The programming of neurogenic timing could be accomplished by some of the same patterning mechanisms that create anteroposterior (AP) or dorsoventral (DV) differences in gene expression across the retina (McLaughlin et al., 2003). To test this idea, we perturbed DV patterning of the diencephalon by disrupting Hh signaling. Hh-family molecules are expressed in the ventral midline of the diencephalon and have a well-established role in patterning the eye (reviewed by Amato et al., 2004). Shh is also expressed within the retina during RGC neurogenesis, and this retina-derived Hh has been predicted, as part of the sequential-induction model, to regulate ath5 expression (reviewed by Amato et al., 2004; Neumann, 2001). Thus, it was important for us to separate the effects of early, midline Hh signaling from later, intra-retinal Hh signaling.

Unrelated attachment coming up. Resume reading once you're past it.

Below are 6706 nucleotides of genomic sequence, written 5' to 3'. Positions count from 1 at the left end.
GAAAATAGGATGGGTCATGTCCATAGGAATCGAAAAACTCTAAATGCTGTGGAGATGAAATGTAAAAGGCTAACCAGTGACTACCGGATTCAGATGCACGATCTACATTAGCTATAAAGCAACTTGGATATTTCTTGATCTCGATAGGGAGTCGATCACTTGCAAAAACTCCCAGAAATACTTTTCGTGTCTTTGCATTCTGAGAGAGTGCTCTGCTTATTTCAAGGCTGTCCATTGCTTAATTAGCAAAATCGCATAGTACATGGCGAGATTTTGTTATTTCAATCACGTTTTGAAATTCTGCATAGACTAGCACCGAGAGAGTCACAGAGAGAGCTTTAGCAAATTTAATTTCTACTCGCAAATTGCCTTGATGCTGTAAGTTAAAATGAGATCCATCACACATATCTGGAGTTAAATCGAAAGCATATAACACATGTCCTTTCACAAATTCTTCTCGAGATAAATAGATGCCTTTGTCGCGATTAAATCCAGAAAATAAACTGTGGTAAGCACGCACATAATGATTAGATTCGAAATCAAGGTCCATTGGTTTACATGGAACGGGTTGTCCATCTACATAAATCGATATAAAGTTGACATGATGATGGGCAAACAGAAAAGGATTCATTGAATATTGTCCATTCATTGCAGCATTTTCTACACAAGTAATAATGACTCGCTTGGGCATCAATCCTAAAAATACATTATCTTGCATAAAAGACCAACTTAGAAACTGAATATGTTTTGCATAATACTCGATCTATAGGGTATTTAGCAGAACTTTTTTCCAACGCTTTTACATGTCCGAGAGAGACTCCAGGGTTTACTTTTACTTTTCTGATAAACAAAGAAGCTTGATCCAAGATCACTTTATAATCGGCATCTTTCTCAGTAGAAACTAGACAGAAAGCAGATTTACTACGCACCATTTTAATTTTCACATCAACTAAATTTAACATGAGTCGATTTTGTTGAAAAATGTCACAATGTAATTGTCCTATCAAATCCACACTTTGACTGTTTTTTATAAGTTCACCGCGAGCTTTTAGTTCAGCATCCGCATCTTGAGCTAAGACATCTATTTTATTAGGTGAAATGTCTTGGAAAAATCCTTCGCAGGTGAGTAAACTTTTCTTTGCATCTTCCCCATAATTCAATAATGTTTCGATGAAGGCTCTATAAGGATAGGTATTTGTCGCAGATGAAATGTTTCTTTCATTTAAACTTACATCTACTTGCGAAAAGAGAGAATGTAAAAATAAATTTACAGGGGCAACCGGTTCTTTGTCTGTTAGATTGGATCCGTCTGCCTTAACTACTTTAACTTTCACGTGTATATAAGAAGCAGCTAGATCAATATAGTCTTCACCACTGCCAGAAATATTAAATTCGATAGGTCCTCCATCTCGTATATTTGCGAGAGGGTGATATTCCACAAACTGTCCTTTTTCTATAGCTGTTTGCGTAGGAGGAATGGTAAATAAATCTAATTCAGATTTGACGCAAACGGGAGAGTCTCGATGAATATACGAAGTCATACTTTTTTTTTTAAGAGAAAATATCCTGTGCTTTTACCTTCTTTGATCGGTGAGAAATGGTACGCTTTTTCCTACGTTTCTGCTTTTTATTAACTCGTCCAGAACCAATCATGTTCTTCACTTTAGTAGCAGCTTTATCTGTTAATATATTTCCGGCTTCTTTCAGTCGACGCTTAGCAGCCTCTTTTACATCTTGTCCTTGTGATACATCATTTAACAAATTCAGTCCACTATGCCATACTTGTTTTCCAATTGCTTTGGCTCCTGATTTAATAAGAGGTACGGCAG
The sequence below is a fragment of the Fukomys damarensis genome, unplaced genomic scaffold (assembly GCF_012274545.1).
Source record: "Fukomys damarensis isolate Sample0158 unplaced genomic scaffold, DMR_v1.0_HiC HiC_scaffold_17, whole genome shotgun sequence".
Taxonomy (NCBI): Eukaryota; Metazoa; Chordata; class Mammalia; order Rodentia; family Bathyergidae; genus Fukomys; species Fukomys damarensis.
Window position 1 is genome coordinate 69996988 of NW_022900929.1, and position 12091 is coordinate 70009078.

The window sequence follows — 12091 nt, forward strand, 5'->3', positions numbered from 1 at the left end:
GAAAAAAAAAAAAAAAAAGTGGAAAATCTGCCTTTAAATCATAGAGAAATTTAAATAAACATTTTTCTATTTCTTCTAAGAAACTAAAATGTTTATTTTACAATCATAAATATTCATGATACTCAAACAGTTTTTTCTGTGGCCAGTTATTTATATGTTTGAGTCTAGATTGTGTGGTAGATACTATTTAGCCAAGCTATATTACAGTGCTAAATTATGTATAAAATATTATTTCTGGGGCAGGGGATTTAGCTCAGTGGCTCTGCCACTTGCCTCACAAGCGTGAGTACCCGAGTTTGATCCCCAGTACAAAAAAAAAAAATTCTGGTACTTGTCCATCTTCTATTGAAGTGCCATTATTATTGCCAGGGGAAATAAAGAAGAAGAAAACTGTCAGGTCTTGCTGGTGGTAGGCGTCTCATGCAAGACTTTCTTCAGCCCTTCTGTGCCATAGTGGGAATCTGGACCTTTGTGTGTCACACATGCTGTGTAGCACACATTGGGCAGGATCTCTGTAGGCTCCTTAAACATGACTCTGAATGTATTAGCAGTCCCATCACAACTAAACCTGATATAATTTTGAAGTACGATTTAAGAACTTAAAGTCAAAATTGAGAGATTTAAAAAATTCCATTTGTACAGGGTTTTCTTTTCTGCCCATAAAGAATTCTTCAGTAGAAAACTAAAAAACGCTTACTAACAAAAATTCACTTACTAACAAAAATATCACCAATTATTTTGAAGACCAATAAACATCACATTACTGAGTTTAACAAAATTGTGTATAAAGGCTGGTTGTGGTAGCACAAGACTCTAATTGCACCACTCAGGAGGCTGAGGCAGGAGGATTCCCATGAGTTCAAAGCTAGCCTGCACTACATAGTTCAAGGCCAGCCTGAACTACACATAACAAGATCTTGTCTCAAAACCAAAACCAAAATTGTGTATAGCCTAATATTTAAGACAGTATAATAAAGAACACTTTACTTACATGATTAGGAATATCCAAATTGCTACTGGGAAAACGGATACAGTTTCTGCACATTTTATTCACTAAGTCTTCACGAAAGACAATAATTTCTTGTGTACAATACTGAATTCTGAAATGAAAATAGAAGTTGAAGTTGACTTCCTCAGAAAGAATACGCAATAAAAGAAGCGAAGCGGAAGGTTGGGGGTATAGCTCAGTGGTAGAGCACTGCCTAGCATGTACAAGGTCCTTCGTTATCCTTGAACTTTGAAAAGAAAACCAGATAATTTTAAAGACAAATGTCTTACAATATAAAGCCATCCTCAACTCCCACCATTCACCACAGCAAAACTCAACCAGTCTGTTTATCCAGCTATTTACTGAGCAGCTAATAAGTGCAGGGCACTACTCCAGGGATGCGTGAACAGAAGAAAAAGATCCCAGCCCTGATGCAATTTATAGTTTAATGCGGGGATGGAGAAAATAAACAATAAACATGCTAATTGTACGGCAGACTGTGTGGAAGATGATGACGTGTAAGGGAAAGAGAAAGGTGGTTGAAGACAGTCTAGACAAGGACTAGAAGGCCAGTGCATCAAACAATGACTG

We first examined ath5 expression in the shh null mutant syut4 (Schauerte et al., 1998). We found that the spatial pattern of the ath5 wave was unaffected in these mutants, but the timing of wave progression was dramatically altered (Figs 6, 7). Initiation of the wave in ventronasal retina was normal at 30 hpf (Fig. 6A,E; Fig. 7A). Subsequently, the ath5 wave spread to the central and temporal retina as in wild type, but it did so on a delayed schedule. For example, whereas the wild-type wave reached the temporal retina at 41 hpf, in syu mutants the ath5 wave was confined to the central retina at 41 hpf (Fig. 6C,G; Fig. 7C). The wave did not reach the temporal retina until 50 hpf in the mutants, indicating that temporal retinoblasts were delayed in expressing ath5 by almost 10 hours (Fig. 6D,H; Fig. 7D). Loss of shh function thus did not block the ath5 wave, but it did have a substantial effect on the time of neurogenic activation.

Fig. 5.